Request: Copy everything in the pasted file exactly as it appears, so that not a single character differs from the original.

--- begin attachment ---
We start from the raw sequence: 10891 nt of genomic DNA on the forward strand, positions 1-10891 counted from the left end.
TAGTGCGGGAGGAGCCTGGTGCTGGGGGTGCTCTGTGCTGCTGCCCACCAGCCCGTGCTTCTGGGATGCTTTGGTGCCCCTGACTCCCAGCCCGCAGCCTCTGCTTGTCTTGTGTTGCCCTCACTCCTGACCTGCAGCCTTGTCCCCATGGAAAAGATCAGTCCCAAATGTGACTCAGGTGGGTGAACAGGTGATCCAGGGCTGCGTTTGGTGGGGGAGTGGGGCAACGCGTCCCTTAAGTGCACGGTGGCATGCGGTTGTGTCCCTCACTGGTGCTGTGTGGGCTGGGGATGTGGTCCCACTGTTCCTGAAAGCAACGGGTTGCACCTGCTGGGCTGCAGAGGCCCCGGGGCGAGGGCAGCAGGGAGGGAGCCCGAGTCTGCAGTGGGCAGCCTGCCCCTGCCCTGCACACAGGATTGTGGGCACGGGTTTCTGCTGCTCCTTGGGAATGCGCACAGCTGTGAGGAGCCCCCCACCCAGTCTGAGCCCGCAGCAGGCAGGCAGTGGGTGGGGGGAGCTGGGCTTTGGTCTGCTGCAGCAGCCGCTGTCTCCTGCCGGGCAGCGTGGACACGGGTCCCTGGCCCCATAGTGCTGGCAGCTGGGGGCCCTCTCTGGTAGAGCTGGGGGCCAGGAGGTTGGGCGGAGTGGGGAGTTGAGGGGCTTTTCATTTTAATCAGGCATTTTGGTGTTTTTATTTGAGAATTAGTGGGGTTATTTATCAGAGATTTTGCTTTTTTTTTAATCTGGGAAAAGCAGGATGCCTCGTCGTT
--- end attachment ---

We start from the raw sequence: 10891 nt of genomic DNA on the forward strand, positions 1-10891 counted from the left end.
TAGTGCGGGAGGAGCCTGGTGCTGGGGGTGCTCTGTGCTGCTGCCCACCAGCCCGTGCTTCTGGGATGCTTTGGTGCCCCTGACTCCCAGCCCGCAGCCTCTGCTTGTCTTGTGTTGCCCTCACTCCTGACCTGCAGCCTTGTCCCCATGGAAAAGATCAGTCCCAAATGTGACTCAGGTGGGTGAACAGGTGATCCAGGGCTGCGTTTGGTGGGGGAGTGGGGCAACGCGTCCCTTAAGTGCACGGTGGCATGCGGTTGTGTCCCTCACTGGTGCTGTGTGGGCTGGGGATGTGGTCCCACTGTTCCTGAAAGCAACGGGTTGCACCTGCTGGGCTGCAGAGGCCCCGGGGCGAGGGCAGCAGGGAGGGAGCCCGAGTCTGCAGTGGGCAGCCTGCCCCTGCCCTGCACACAGGATTGTGGGCACGGGTTTCTGCTGCTCCTTGGGAATGCGCACAGCTGTGAGGAGCCCCCCACCCAGTCTGAGCCCGCAGCAGGCAGGCAGTGGGTGGGGGGAGCTGGGCTTTGGTCTGCTGCAGCAGCCGCTGTCTCCTGCCGGGCAGCGTGGACACGGGTCCCTGGCCCCATAGTGCTGGCAGCTGGGGGCCCTCTCTGGTAGAGCTGGGGGCCAGGAGGTTGGGCGGAGTGGGGAGTTGAGGGGCTTTTCATTTTAATCAGGCATTTTGGTGTTTTTATTTGAGAATTAGTGGGGTTATTTATCAGAGATTTTGCTTTTTTTTTAATCTGGGAAAAGCAGGATGCCTCGTCGTT